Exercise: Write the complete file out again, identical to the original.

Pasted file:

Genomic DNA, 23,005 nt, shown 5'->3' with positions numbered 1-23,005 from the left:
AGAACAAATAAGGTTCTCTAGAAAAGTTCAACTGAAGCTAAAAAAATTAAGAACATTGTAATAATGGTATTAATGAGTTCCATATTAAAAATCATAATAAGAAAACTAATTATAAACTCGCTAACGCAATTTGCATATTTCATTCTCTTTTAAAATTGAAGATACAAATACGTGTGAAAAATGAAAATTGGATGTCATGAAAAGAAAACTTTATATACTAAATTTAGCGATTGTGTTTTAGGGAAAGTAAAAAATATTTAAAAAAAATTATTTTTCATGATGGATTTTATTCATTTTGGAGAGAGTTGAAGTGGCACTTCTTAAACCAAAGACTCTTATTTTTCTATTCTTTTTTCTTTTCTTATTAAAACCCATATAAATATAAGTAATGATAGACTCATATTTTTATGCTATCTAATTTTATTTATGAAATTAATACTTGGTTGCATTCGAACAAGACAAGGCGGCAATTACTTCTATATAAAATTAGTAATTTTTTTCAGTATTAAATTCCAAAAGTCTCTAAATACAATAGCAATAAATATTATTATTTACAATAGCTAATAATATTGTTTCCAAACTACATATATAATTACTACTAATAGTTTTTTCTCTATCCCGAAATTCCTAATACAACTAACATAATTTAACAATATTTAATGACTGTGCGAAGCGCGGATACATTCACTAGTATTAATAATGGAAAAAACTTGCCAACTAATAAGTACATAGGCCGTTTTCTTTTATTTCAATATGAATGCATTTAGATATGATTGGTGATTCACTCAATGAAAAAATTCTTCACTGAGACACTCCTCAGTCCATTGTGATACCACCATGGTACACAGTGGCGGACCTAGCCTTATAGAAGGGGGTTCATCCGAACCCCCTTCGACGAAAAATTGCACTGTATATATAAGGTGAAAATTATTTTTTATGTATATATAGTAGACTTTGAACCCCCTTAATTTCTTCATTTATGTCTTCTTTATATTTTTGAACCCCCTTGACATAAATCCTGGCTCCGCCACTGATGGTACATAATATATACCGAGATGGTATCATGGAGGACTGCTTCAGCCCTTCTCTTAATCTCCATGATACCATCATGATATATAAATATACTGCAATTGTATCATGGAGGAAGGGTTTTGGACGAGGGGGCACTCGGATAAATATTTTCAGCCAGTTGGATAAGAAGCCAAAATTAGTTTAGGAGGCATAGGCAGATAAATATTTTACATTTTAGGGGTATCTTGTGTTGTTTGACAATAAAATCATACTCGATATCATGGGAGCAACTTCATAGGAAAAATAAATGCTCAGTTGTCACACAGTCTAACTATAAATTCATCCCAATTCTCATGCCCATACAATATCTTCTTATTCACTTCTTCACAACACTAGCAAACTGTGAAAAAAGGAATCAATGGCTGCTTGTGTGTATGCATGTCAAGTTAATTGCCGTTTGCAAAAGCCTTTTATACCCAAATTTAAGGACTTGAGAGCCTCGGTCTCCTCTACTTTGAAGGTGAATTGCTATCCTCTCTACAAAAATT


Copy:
Genomic DNA, 23,005 nt, shown 5'->3' with positions numbered 1-23,005 from the left:
AGAACAAATAAGGTTCTCTAGAAAAGTTCAACTGAAGCTAAAAAAATTAAGAACATTGTAATAATGGTATTAATGAGTTCCATATTAAAAATCATAATAAGAAAACTAATTATAAACTCGCTAACGCAATTTGCATATTTCATTCTCTTTTAAAATTGAAGATACAAATACGTGTGAAAAATGAAAATTGGATGTCATGAAAAGAAAACTTTATATACTAAATTTAGCGATTGTGTTTTAGGGAAAGTAAAAAATATTTAAAAAAAATTATTTTTCATGATGGATTTTATTCATTTTGGAGAGAGTTGAAGTGGCACTTCTTAAACCAAAGACTCTTATTTTTCTATTCTTTTTTCTTTTCTTATTAAAACCCATATAAATATAAGTAATGATAGACTCATATTTTTATGCTATCTAATTTTATTTATGAAATTAATACTTGGTTGCATTCGAACAAGACAAGGCGGCAATTACTTCTATATAAAATTAGTAATTTTTTTCAGTATTAAATTCCAAAAGTCTCTAAATACAATAGCAATAAATATTATTATTTACAATAGCTAATAATATTGTTTCCAAACTACATATATAATTACTACTAATAGTTTTTTCTCTATCCCGAAATTCCTAATACAACTAACATAATTTAACAATATTTAATGACTGTGCGAAGCGCGGATACATTCACTAGTATTAATAATGGAAAAAACTTGCCAACTAATAAGTACATAGGCCGTTTTCTTTTATTTCAATATGAATGCATTTAGATATGATTGGTGATTCACTCAATGAAAAAATTCTTCACTGAGACACTCCTCAGTCCATTGTGATACCACCATGGTACACAGTGGCGGACCTAGCCTTATAGAAGGGGGTTCATCCGAACCCCCTTCGACGAAAAATTGCACTGTATATATAAGGTGAAAATTATTTTTTATGTATATATAGTAGACTTTGAACCCCCTTAATTTCTTCATTTATGTCTTCTTTATATTTTTGAACCCCCTTGACATAAATCCTGGCTCCGCCACTGATGGTACATAATATATACCGAGATGGTATCATGGAGGACTGCTTCAGCCCTTCTCTTAATCTCCATGATACCATCATGATATATAAATATACTGCAATTGTATCATGGAGGAAGGGTTTTGGACGAGGGGGCACTCGGATAAATATTTTCAGCCAGTTGGATAAGAAGCCAAAATTAGTTTAGGAGGCATAGGCAGATAAATATTTTACATTTTAGGGGTATCTTGTGTTGTTTGACAATAAAATCATACTCGATATCATGGGAGCAACTTCATAGGAAAAATAAATGCTCAGTTGTCACACAGTCTAACTATAAATTCATCCCAATTCTCATGCCCATACAATATCTTCTTATTCACTTCTTCACAACACTAGCAAACTGTGAAAAAAGGAATCAATGGCTGCTTGTGTGTATGCATGTCAAGTTAATTGCCGTTTGCAAAAGCCTTTTATACCCAAATTTAAGGACTTGAGAGCCTCGGTCTCCTCTACTTTGAAGGTGAATTGCTATCCTCTCTACAAAAATT